Heading into heftier territory, we sampled both meat and vegetarian options from the mains section, both holding their own in spectacular fashion. I don’t think I could pick a favourite if I tried as all were so strong. Perhaps the most memorable of our picks would be the Beef short rib, despite maybe not being the prettiest of the bunch. Pry apart the incredibly tender meat and an almost corned beef colour is revealed, accompanied by flavour and texture that I absolutely loved – corned beef is a long time of fave of mine and always takes me back to my Grandma’s cooking. Serious comfort food here, and a seriously generous portion of beef too.
The tender Free range pork again had a surprise in store in the form of some insanely good crackling – I was not expecting that at all, but it was certainly welcome! I feel like it’s been a while since I’ve seen good ol fashioned crackling (it’s so often deep fried chicharron style these days which to me doesn’t quite match up to the original) and it delivered amazing crunch and flavour. The fusion element of this dish – vindaloo paired with perennial pork BFFs, apple and ginger, is a new and novel combo that works. The Vege curry was simple, hearty and a was commented on by all diners at the table – clearly a crowd pleaser and a nice contrast to the other two meat heavy dishes. Oh and of course there’s garlic naan and rice to order along side, which is just a must when feasting on Indian flavours – modern or not.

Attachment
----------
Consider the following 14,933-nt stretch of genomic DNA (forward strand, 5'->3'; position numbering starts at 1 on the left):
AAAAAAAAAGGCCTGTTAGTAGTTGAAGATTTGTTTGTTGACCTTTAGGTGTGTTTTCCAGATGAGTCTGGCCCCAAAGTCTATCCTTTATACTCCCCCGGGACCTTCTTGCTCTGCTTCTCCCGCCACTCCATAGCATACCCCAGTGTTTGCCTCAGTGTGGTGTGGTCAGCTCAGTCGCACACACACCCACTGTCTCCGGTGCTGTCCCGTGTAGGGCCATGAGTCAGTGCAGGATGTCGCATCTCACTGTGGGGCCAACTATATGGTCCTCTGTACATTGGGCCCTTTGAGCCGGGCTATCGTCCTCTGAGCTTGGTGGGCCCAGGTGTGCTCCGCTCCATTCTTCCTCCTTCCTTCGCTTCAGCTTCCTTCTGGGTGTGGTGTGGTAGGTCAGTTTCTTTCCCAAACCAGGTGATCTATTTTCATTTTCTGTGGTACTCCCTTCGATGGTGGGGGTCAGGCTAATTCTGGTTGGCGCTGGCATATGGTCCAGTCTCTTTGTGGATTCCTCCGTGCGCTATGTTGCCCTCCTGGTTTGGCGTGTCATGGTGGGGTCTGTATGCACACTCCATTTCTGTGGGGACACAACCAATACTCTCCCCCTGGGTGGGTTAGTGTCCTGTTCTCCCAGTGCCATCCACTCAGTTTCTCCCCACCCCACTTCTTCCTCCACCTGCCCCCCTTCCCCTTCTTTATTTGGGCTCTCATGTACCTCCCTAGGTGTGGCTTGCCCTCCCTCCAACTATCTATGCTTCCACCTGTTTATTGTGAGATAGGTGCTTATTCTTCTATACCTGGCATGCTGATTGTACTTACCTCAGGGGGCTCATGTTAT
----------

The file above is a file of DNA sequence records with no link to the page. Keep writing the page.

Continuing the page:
Lychee sorbet, berries, black sesame, cardamon cream 17.00
Ok, I’ll admit it – Indian dessert is scary territory for me. I’ve gotten my head around most Asian desserts, but sweets from the sub-continent…I’m just not there yet. If you love these flavours, I’m sure you’ll love what’s on offer at Cassia, no doubt – but though I definitely enjoyed some elements of the dish, when I taste cardamom, I just get floral and soapy flavours that send my tastebuds running a mile. It’s my spice nemesis.
Save for the dessert flavours not really being my cup of tea, there was honestly nothing I could fault with the food. It was all gorgeous on the plate, delicious on the palate and I think I’ll just have to book in a return visit next time I’m in NZ. It’s dining at the finer end of the scale with in an unmistakably kiwi touch – I think Chef Sarhawat and Cassia Head Chef Lesley Chandra have really nailed it. It’s popular (of course), so don’t forget to book ahead for both Cassia and Sid’s flagship restaurant, SIDART, to avoid disappointment. Does it deserve to be awarded Metro’s Restaurant of the Year 2016? A resounding hell yeah.